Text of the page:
Thursday, January 12, 2006

A Dash of Poetry

I subscribe to a daily newsletter from the Writer's Almanac. I signed up to get the daily dispatches of literary history. I am not usually a big fan of poetry. I thought I would just ignore the poems that come with the e-mail every day. But I have found, to my surprise, that I like them. They aren't as frustratingly obtuse as I usually find that whole genre. One day last year, when I was having a speaker on visual learning here at the library, the daily poem was written by the mother of an autistic child. Here it is:

Poem: "Autism Poem: The Grid" by Barbara Crooker from Radiance © Word Press.

Autism Poem: The Grid

A black and yellow spider hangs motionless in its web,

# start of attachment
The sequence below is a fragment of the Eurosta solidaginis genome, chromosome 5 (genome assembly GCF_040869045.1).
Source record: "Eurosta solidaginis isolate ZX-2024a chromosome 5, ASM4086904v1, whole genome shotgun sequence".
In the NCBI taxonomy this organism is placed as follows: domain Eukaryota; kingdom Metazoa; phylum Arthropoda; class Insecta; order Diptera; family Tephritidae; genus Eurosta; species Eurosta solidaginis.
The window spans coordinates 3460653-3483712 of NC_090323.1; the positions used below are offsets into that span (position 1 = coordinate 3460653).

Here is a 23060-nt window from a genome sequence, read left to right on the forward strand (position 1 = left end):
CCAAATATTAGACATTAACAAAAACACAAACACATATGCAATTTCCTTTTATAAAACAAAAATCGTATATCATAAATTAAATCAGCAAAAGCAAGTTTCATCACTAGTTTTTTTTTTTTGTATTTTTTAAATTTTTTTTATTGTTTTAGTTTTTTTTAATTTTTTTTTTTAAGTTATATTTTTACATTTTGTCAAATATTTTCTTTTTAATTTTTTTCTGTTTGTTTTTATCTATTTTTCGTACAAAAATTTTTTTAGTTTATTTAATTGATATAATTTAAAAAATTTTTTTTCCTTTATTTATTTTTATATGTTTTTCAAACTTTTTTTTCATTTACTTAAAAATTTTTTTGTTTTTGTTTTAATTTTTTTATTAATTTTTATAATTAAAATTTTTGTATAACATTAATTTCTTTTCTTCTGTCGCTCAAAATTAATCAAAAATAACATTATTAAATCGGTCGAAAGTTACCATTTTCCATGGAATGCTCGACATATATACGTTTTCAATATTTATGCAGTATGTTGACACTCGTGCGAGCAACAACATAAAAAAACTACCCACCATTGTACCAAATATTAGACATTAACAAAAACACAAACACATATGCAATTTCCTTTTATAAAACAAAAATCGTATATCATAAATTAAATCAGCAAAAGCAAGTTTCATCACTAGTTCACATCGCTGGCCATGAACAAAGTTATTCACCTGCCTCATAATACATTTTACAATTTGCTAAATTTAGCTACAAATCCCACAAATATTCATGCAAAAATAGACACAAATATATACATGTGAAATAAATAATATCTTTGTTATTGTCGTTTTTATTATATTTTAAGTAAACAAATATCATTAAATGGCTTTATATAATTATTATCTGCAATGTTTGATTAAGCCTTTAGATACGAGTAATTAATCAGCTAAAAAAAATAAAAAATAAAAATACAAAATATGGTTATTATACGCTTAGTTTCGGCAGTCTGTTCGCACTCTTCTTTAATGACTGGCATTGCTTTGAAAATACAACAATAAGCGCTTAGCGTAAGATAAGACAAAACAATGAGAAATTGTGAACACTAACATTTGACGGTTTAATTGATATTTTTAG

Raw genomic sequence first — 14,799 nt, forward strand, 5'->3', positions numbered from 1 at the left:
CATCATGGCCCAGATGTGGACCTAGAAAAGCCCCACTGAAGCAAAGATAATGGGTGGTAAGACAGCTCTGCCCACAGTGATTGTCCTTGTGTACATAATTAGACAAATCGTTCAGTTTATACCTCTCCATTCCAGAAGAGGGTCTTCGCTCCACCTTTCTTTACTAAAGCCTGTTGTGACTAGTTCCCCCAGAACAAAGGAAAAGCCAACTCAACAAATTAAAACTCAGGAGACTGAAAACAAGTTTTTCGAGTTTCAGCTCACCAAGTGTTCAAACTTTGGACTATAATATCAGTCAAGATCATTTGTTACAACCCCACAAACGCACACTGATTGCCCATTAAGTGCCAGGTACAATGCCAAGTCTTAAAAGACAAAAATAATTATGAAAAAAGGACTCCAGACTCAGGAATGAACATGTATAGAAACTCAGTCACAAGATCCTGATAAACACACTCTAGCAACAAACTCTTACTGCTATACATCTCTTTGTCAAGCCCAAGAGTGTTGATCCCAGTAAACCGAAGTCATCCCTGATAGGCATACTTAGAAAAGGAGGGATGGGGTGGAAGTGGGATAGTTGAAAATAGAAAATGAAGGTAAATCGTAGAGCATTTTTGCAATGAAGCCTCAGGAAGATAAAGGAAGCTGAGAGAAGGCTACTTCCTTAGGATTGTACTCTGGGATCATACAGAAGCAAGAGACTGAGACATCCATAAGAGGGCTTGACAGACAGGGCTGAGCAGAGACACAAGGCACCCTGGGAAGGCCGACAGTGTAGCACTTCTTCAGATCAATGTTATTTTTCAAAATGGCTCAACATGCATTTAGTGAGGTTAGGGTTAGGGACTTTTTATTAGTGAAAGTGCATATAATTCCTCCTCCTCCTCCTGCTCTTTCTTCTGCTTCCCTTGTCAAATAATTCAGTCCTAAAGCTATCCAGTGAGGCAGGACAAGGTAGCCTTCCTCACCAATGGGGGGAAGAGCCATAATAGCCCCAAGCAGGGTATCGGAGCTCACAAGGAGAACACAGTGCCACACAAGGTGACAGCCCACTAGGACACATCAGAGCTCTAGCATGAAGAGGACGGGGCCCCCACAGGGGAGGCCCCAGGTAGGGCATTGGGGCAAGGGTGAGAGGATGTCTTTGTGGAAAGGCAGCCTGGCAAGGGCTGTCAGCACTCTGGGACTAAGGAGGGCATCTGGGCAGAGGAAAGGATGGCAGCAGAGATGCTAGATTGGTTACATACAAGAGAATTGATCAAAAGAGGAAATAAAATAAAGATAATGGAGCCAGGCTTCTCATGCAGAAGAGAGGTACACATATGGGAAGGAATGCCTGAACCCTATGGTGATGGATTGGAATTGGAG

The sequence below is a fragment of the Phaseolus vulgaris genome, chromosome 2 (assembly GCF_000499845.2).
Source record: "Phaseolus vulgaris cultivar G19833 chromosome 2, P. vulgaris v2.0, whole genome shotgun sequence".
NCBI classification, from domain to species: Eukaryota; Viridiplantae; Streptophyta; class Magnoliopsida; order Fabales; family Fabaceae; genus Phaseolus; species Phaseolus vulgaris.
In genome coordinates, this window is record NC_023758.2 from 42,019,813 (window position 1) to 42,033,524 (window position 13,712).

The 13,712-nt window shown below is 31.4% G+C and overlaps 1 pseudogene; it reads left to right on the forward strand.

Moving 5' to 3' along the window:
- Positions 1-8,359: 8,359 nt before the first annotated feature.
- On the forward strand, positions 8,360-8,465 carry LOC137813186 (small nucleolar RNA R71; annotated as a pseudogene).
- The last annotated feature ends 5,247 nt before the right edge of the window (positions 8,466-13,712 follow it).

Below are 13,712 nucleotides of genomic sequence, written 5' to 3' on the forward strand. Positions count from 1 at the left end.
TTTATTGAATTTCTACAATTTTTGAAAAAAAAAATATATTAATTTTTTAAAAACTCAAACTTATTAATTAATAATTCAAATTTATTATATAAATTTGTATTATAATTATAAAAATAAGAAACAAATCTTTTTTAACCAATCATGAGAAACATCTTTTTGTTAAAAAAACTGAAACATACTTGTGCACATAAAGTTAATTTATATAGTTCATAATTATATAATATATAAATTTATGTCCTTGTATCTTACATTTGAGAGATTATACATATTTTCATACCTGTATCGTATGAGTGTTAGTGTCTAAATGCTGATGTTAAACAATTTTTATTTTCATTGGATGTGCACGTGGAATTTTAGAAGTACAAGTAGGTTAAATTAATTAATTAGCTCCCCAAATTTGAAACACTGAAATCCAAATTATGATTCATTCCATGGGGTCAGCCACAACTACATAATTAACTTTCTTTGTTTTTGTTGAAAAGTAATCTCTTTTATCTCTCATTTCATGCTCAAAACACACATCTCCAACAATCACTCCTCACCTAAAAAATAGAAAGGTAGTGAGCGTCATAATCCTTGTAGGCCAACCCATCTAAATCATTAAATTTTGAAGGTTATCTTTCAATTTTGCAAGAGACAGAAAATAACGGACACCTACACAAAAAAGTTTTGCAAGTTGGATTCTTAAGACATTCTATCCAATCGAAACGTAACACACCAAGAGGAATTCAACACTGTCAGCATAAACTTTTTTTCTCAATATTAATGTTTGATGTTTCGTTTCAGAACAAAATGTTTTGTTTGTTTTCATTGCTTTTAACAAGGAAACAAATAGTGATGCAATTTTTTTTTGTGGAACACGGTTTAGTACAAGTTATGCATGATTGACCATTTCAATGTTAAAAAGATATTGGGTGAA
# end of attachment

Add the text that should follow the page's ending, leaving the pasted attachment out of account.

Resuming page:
and my son, who is eleven and doesn't talk, sits
on a patch of grass by the perennial border, watching.
What does he see in his world, where geometry
is more beautiful than a human face?
Given chalk, he draws shapes on the driveway:
pentagons, hexagons, rectangles, squares.
The spider's web is a grid,
transecting the garden in equal parts.

Sometimes he stares through the mesh on a screen.
He loves things that are perforated:
toilet paper, graham crackers, coupons
in magazines, loves the order of the tiny holes,
the way the boundaries are defined. And in real life
is messy and vague. He shrinks back to a stare,
switches off his hearing. And my heart,
not cleanly cut like a valentine, but irregular
and many-chambered, expands and contracts,
contracts and expands.

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